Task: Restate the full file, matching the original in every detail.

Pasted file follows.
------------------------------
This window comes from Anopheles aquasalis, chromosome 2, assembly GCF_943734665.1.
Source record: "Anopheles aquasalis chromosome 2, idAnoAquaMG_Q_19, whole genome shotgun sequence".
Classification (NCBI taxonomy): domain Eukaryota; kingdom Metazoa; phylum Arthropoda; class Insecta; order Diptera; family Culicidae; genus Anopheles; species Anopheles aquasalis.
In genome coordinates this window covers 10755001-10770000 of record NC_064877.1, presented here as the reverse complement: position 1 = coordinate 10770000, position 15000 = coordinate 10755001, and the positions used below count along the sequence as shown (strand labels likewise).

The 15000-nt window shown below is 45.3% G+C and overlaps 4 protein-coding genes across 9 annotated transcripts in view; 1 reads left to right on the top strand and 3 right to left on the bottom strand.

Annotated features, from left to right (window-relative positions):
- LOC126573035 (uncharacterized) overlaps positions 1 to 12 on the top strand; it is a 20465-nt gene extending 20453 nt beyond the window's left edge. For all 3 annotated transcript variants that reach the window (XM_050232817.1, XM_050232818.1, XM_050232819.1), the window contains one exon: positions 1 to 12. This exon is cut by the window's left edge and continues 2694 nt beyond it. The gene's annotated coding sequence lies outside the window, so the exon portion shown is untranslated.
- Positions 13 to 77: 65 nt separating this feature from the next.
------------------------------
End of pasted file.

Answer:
This window comes from Anopheles aquasalis, chromosome 2, assembly GCF_943734665.1.
Source record: "Anopheles aquasalis chromosome 2, idAnoAquaMG_Q_19, whole genome shotgun sequence".
Classification (NCBI taxonomy): domain Eukaryota; kingdom Metazoa; phylum Arthropoda; class Insecta; order Diptera; family Culicidae; genus Anopheles; species Anopheles aquasalis.
In genome coordinates this window covers 10755001-10770000 of record NC_064877.1, presented here as the reverse complement: position 1 = coordinate 10770000, position 15000 = coordinate 10755001, and the positions used below count along the sequence as shown (strand labels likewise).

The 15000-nt window shown below is 45.3% G+C and overlaps 4 protein-coding genes across 9 annotated transcripts in view; 1 reads left to right on the top strand and 3 right to left on the bottom strand.

Annotated features, from left to right (window-relative positions):
- LOC126573035 (uncharacterized) overlaps positions 1 to 12 on the top strand; it is a 20465-nt gene extending 20453 nt beyond the window's left edge. For all 3 annotated transcript variants that reach the window (XM_050232817.1, XM_050232818.1, XM_050232819.1), the window contains one exon: positions 1 to 12. This exon is cut by the window's left edge and continues 2694 nt beyond it. The gene's annotated coding sequence lies outside the window, so the exon portion shown is untranslated.
- Positions 13 to 77: 65 nt separating this feature from the next.